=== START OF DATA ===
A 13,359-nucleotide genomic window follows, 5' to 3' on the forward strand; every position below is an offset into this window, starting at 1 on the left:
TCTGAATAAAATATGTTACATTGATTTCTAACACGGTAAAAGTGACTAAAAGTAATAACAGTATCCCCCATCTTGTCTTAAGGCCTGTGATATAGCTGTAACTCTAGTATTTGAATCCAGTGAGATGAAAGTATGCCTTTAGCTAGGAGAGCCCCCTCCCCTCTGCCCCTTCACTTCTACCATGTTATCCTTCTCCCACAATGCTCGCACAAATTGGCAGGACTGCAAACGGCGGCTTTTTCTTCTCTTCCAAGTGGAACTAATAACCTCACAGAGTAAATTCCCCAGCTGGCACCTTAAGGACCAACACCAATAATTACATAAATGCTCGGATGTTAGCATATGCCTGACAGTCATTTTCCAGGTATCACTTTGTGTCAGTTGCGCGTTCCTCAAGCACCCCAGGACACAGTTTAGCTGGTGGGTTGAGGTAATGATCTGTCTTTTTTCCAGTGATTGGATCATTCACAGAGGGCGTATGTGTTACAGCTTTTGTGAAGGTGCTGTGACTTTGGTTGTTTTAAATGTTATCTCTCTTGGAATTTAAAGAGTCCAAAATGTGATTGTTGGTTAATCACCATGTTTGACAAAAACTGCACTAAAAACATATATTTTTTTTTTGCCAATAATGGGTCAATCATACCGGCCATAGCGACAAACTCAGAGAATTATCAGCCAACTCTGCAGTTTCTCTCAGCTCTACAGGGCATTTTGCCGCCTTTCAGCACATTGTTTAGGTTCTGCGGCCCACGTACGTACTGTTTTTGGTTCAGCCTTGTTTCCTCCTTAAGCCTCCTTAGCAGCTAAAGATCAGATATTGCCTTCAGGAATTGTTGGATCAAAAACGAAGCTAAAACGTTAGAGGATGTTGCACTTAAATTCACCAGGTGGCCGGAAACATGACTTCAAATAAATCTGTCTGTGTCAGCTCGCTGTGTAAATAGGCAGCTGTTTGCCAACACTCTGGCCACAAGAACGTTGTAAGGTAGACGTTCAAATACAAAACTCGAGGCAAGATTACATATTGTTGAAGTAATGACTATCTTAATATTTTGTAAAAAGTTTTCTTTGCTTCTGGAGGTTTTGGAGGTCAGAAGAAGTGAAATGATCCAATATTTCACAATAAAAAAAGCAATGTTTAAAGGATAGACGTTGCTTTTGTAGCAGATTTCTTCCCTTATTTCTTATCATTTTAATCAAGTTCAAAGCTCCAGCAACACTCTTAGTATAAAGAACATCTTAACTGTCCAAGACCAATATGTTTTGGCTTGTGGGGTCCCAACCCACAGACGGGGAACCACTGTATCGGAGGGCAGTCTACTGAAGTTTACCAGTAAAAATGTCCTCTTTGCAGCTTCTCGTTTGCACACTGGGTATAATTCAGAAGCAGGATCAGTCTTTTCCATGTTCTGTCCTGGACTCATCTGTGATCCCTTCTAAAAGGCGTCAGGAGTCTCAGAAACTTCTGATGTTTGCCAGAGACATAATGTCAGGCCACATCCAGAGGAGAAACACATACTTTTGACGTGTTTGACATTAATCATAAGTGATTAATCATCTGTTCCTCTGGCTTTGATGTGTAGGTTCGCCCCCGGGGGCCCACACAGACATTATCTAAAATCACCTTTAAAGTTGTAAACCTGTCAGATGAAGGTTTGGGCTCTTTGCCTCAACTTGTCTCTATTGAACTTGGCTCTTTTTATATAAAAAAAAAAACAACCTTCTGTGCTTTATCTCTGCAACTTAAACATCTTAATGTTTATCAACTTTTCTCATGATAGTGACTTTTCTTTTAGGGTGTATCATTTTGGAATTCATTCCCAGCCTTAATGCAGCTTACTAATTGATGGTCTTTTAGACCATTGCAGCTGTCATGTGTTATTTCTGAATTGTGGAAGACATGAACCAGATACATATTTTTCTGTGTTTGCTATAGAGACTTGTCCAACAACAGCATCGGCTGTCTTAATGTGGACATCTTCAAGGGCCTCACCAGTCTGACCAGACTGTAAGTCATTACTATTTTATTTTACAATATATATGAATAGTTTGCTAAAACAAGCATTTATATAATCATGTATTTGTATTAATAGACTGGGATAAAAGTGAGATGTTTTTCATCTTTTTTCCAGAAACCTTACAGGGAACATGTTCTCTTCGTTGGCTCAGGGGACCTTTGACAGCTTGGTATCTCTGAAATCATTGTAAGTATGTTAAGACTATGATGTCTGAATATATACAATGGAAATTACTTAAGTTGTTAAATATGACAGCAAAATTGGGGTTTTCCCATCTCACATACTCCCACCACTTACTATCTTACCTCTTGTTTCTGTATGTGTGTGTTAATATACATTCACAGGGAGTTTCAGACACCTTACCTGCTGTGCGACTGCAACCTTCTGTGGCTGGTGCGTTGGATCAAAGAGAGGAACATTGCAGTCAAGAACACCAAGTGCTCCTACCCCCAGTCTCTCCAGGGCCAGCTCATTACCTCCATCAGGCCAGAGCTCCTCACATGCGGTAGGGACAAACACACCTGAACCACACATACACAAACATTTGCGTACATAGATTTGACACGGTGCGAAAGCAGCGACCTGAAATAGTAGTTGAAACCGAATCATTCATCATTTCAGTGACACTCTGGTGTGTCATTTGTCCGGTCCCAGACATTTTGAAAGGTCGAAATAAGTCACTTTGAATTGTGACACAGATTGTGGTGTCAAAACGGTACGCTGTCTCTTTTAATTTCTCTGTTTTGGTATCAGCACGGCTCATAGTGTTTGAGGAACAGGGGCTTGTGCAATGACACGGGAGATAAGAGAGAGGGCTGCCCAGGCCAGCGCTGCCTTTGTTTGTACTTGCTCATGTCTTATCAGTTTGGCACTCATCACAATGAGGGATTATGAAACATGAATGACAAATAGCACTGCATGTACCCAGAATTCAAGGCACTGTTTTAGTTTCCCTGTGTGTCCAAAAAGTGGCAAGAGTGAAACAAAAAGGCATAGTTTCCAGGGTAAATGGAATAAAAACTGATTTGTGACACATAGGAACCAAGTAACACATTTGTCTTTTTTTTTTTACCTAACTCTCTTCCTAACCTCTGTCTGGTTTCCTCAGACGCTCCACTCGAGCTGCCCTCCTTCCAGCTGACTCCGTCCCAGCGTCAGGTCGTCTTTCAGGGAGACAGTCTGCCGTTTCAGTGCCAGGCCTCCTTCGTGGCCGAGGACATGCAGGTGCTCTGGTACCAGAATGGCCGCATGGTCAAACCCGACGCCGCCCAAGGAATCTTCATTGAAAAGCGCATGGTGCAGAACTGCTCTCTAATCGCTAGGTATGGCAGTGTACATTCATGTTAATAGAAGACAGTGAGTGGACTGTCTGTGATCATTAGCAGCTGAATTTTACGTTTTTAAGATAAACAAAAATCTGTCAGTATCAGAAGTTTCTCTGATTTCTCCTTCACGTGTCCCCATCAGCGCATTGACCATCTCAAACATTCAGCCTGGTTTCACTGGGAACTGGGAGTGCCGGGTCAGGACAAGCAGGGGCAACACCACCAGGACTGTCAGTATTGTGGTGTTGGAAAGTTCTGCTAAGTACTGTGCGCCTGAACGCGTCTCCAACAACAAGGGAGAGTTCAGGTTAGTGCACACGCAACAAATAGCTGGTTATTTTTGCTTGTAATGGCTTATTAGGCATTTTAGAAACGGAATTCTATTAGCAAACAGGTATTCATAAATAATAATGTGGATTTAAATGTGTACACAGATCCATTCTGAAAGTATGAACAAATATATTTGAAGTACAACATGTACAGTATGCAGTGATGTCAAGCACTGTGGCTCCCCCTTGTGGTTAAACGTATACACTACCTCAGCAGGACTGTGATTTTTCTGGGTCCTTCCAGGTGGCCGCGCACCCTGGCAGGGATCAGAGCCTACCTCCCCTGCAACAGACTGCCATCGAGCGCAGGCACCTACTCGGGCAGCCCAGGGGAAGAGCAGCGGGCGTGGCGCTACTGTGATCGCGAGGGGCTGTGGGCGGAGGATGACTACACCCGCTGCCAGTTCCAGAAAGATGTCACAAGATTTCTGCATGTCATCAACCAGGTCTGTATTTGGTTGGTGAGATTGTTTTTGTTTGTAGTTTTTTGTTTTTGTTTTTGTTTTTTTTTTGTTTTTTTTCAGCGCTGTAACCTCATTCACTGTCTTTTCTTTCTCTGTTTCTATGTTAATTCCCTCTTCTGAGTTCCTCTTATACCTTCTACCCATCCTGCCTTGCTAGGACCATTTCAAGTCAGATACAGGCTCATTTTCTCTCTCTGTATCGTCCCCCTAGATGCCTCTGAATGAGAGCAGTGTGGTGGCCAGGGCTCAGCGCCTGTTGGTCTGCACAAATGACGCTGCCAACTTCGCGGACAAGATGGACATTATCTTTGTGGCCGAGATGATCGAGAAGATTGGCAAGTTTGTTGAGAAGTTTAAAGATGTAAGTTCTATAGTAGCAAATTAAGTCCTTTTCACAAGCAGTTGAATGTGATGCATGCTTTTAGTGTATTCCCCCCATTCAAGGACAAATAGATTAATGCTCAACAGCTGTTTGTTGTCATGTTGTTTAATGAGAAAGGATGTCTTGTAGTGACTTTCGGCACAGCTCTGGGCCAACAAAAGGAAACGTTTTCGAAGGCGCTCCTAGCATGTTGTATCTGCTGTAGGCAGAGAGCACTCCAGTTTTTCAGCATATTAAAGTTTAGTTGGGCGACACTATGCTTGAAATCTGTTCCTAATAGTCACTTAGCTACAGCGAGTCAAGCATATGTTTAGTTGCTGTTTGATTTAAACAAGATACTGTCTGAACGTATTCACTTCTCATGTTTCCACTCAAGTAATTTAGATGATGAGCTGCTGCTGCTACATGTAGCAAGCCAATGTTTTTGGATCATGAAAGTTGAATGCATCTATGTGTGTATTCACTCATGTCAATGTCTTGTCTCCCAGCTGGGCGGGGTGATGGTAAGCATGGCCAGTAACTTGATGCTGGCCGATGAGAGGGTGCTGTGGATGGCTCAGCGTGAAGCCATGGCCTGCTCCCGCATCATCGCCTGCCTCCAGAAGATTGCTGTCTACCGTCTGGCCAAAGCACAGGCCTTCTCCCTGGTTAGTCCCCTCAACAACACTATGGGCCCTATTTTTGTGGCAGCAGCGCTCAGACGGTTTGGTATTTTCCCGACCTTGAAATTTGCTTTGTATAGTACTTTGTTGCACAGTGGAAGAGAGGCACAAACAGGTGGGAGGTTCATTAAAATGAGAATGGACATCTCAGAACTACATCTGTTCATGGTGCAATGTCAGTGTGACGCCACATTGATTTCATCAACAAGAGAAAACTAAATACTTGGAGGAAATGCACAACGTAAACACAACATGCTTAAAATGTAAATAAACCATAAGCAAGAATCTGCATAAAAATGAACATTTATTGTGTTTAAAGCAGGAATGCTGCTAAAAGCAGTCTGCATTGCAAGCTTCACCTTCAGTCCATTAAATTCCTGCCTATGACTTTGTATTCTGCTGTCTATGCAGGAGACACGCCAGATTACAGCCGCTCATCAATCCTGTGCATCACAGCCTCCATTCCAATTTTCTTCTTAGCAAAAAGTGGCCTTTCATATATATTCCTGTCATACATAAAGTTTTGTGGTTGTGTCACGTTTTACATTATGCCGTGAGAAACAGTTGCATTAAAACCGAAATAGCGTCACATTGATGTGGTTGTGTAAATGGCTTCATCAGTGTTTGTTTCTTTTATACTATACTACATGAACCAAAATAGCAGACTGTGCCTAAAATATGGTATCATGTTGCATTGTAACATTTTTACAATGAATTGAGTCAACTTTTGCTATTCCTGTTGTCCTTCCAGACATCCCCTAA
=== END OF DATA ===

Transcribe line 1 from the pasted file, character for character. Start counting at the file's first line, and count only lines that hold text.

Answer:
A 13,359-nucleotide genomic window follows, 5' to 3' on the forward strand; every position below is an offset into this window, starting at 1 on the left: